Many theologians have demythologized Satan. How chilling to note that the secular world is dabbling with Satan and related beliefs and practices, while modernist theologians deny the existence of the devil and the demonic. Rev. Ernest Marshall Howse, former Moderator of the United Church of Canada, wrote about the demonic and exorcism "that the entire concept of little devils popping in and out of hapless human victims is an indefensible superstition. Plenty of mystery is still left in the universe, plenty of scope to explore the helpful possibilities of psychosomatic medicine. The people of our time have no need to condone in any way the dark and senseless concepts of the exorcists." Harvey Cox writes in the Secular City that the very idea of the demonic is the opposite of the New Testament faith. Rudolf Bultmann writes in a famous sentence: "It is impossible to use electric light and the wireless and to avail ourselves of modern and surgical discoveries, and at the same time believe in the New Testament world of demons and spirits."

How do many theologians account for the demonic in Scriptures? It has become almost a common place in much modern New Testament criticism to regard demonic possession as some form of insanity or epilepsy. Secularization has led many to believe in a universe where the unseen is no longer real. The universe has become closed.

This way of thinking has not come on the scene overnight. Since the time of the enlightenment, a system of thought developed in the eighteenth century, angels and demons have become figures which are to be placed in the land of the fairy tales. The theology of the nineteenth century, which was a product of the Enlightenment, helped to make the devil disappear. Schleiermacher (1768-1834) wrote that to believe in the kingdom of Satan would destroy the joy of living, and threaten our security.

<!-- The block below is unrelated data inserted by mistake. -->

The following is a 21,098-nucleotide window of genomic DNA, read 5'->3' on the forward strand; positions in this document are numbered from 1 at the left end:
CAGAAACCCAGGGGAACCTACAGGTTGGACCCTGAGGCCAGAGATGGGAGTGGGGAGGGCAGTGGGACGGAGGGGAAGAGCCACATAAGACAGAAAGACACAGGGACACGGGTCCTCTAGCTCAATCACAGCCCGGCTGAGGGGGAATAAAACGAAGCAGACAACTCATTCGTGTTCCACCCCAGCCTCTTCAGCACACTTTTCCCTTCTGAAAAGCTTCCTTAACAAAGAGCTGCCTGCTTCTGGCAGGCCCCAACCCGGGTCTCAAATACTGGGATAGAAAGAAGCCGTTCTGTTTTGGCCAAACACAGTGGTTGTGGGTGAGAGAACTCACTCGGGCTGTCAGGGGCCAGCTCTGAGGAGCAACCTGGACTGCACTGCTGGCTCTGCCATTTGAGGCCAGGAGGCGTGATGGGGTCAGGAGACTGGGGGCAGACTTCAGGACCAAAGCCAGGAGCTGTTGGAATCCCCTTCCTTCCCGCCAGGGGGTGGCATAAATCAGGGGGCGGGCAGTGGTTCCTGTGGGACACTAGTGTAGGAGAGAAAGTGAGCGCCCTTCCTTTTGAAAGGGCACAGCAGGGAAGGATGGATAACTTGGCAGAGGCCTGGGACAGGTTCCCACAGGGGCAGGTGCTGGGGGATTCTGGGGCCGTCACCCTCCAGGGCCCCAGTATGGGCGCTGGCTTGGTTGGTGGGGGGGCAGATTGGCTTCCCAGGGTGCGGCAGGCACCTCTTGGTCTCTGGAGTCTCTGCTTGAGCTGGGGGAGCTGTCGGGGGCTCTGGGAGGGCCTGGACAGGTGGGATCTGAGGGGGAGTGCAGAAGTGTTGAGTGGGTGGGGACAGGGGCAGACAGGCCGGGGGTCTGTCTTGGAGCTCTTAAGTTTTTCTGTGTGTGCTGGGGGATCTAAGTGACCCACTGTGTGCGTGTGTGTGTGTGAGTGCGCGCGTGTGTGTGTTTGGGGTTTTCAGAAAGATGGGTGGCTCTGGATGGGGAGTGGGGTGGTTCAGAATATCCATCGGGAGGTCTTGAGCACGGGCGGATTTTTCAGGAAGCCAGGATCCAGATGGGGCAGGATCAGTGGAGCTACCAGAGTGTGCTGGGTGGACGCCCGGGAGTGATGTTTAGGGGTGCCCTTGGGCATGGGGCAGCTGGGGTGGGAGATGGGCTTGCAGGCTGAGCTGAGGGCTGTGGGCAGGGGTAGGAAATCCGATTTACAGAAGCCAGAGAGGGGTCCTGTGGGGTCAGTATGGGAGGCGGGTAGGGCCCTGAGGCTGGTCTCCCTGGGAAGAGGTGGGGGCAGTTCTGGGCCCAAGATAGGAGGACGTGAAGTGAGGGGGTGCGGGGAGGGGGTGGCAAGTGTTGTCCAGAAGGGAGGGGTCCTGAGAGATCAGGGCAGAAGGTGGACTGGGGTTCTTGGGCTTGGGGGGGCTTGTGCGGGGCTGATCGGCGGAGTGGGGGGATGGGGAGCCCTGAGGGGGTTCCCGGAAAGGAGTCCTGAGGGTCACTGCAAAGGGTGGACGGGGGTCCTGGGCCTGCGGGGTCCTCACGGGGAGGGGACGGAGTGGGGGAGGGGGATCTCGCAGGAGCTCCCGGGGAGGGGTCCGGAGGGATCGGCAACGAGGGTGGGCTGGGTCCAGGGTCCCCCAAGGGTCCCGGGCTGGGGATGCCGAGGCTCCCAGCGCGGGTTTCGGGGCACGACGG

Many theologians all over the world are now of the conviction that the Bible cannot be understood by contemporary men. The "ancient Easter life and world view" must be unwrapped. Numerous current theologies approach the Bible from the basis of philosophical existentialism. It is understandable, therefore, that all that is not approved by modern secular man is regarded as unimportant, as mere wrappings.

And so they've voted the devil out,
And of course the devil has gone;
But simple people would like know
Who carries his business on!

Many believe that Jesus accommodated Himself to the thinking of His age. Jesus was a man of His time. He was "time-bound." When He spoke about devils and exorcised them, He was just accepting the current beliefs of His day. It is alleged that our Lord simply adapted Himself to regular beliefs and terminology without committing Himself to the existence or non-existence of phenomena described or the falsity of current belief. Hugh Martin writes:

"Undoubtedly our Lord does personify elsewhere the power of evil in accordance with the belief of His time. Many people in these days dismiss all that being due to the fact that the limitation of our Lord's human life did not free Him from the acceptance of mistaken ideas. Others hold that Jesus was using the' popular mode of thought in His teaching, without endorsing it . . .. The present writer finds it impossible to be dogmatic. The conception of a personal Devil is not essential to Christian thought, and raises as many philosophical and religious problems as it professes to solve" (Hugh Martin. The Parables of the Gospels. p.76).